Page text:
We continue with our discussion of New Year’s Resolutions:
Do you have any tips for keeping true to your goals?
To keep true to your goals, really believe they are possible and work toward achieving them. Look for those moments that seem inspired by the universe, and use these moments to help launch your goal achievement forward. Don’t just expect things to land in your lap. Make a plan, and use it to move forward in life.—P. J. Hoover, author of the middle grade science fiction novel, THE EMERALD TABLET.
I think one sometimes overlooked element here is knowing what you really want and being realistic about what is required to get it. A lot of people “want” to be writers or to have a published book, but they don’t actually want to spend much time writing. In that case, a goal isn’t going to do much good, I don’t think, unless that goal is more process-oriented, such as, “spend an hour a day writing” or “come up with a book project that I enjoy so much, I don’t want to do anything else.”—Joni Sensel, author of THE FARWALKER’S QUEST and other middle-grade and YA fantasies.
Joni makes a good point. This also brings up the difference between goals and tasks. A goal is a big step, like, “Become a published writer” or “Make over $20,000 by writing this year.” Tasks are the small, specific steps you need to take to get there. Even if you complete every task successfully, you may not reach the goal because some aspects are out of your control. Still, if you have a goal, you’ll have a much better chance of reaching it if you identify the intermediary tasks. They can also act as a reality check. For example, let’s say you’re a beginning writer who wants to sell a book manuscript this year. The first step might be to research what it takes to be published. You might learn that most writers have to spend several thousand hours studying and practicing before they get published. You realize that to study and practice writing for 2000 hours, you would have to work 40 hours a week for a year. You can’t do that. Maybe you bump back your goal of selling a book to five years and set a new goal of having two or three short stories ready for submission by the end of the year. Your tasks could be to spend five hours a week on writing, read a different children’s magazine every week, and take a summer writing class.—Chris Eboch, author of the middle grade HAUNTED series about kids who travel with a ghost hunter TV show.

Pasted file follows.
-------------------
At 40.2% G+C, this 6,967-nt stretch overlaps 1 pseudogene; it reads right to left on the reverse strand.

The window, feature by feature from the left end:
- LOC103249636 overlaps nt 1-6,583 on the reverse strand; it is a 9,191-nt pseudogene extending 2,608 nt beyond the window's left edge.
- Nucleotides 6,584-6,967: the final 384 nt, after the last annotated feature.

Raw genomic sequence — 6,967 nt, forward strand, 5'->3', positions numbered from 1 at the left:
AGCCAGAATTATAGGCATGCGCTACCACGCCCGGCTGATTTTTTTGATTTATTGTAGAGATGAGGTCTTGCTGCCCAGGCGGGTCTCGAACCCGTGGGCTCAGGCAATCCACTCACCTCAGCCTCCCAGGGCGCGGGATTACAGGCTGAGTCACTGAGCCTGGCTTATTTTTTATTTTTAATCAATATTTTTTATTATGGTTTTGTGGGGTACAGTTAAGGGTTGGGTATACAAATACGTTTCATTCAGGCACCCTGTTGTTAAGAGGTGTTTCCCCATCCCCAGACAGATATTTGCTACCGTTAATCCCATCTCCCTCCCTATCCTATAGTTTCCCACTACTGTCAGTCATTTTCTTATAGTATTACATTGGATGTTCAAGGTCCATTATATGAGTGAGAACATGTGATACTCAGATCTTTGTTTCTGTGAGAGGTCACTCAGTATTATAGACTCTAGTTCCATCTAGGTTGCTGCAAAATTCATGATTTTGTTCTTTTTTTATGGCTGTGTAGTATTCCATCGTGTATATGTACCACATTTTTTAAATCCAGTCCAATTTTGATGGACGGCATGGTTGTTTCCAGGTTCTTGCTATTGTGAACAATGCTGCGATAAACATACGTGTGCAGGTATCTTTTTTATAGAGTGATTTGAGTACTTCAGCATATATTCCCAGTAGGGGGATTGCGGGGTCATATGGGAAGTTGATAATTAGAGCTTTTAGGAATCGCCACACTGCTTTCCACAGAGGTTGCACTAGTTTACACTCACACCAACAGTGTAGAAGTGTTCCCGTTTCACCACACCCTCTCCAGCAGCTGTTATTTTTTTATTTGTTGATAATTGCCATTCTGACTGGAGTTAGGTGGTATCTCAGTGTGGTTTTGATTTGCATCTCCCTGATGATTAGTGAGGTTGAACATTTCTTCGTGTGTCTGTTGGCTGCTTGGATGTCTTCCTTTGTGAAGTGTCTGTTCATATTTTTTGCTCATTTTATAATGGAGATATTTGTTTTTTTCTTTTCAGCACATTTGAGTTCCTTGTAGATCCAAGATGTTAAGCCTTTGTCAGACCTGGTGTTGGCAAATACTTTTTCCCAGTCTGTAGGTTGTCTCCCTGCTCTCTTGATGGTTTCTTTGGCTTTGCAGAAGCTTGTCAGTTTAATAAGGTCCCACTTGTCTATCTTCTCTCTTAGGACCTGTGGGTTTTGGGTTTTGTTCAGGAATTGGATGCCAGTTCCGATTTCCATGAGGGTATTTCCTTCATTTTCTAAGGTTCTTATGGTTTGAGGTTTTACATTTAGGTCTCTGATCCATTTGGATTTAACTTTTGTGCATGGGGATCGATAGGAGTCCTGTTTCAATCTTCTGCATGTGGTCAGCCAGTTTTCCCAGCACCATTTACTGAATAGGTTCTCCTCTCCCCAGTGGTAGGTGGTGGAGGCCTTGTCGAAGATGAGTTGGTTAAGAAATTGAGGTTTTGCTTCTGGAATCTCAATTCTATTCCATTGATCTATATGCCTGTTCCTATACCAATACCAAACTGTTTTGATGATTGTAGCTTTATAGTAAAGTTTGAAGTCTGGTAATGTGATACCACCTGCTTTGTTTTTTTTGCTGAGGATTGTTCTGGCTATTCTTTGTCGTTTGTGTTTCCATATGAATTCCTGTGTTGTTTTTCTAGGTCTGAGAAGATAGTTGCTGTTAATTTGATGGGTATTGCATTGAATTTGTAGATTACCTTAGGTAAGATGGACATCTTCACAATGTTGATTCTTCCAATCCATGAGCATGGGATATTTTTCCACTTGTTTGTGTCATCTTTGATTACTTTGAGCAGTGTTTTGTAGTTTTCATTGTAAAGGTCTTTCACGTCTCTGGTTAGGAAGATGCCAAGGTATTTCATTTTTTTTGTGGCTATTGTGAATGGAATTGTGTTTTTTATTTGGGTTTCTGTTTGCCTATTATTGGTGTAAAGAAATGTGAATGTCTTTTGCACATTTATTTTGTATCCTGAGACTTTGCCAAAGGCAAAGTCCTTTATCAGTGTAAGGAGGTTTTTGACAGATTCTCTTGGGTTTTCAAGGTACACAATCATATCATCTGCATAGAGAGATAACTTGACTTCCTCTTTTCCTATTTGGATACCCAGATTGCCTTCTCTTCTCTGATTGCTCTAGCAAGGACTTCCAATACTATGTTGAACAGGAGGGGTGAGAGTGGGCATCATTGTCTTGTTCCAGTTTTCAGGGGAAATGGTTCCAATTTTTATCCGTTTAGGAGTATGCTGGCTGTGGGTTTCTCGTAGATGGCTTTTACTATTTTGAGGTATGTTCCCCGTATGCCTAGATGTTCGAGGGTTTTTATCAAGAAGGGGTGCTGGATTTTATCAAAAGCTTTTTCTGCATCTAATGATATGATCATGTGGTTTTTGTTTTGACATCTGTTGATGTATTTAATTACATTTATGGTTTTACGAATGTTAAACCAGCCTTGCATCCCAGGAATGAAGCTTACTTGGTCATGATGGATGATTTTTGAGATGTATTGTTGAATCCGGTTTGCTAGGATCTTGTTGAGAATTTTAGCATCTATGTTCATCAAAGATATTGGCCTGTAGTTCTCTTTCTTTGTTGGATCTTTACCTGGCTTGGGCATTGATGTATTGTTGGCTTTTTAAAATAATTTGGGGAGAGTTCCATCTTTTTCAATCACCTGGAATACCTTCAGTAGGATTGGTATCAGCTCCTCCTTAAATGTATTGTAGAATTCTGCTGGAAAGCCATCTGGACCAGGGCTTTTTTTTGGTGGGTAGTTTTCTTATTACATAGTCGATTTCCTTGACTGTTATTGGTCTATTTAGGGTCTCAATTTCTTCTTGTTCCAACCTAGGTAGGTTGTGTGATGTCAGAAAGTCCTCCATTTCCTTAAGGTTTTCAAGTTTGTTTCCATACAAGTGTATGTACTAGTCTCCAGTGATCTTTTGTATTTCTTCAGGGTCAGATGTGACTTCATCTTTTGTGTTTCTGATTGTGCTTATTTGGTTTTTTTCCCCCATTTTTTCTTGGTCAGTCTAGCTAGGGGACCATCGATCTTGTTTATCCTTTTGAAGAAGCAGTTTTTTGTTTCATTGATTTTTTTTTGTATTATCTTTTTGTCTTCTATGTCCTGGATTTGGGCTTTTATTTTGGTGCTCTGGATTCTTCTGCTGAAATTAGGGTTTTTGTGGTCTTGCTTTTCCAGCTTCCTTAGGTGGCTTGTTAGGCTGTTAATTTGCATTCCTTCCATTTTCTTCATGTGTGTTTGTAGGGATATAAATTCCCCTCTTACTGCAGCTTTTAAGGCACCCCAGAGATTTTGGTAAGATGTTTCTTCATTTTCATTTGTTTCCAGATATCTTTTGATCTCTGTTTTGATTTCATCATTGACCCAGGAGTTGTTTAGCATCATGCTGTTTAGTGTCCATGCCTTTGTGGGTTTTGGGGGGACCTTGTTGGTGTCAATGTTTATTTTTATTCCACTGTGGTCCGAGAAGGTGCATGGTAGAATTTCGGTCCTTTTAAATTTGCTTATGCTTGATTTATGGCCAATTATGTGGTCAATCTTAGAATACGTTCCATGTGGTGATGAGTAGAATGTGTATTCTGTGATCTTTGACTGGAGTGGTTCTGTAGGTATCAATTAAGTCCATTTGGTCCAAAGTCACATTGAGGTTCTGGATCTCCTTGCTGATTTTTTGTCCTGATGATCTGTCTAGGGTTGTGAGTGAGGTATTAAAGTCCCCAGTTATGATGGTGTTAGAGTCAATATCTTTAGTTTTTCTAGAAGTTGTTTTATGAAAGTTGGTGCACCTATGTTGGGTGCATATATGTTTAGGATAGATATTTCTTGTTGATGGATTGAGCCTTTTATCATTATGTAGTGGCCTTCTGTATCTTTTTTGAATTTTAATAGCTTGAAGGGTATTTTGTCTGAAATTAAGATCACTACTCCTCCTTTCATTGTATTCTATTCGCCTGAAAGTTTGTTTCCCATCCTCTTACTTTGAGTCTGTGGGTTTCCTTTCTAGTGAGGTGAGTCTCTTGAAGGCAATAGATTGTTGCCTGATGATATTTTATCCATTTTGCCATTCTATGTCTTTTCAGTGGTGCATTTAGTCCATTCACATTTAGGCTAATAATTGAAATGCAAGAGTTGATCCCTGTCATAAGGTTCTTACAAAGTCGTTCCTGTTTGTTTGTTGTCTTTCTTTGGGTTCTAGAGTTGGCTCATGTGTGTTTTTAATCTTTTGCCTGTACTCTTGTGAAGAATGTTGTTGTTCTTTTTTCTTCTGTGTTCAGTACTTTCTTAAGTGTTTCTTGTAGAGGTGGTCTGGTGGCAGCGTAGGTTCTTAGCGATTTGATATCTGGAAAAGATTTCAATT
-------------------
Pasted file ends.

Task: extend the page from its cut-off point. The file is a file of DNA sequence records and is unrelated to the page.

The group was pretty quiet on this one, so Readers, help us out. Do you have any ideas?
Tomorrow: We wrap up with How do you celebrate success? What happens when you fail to achieve the goal?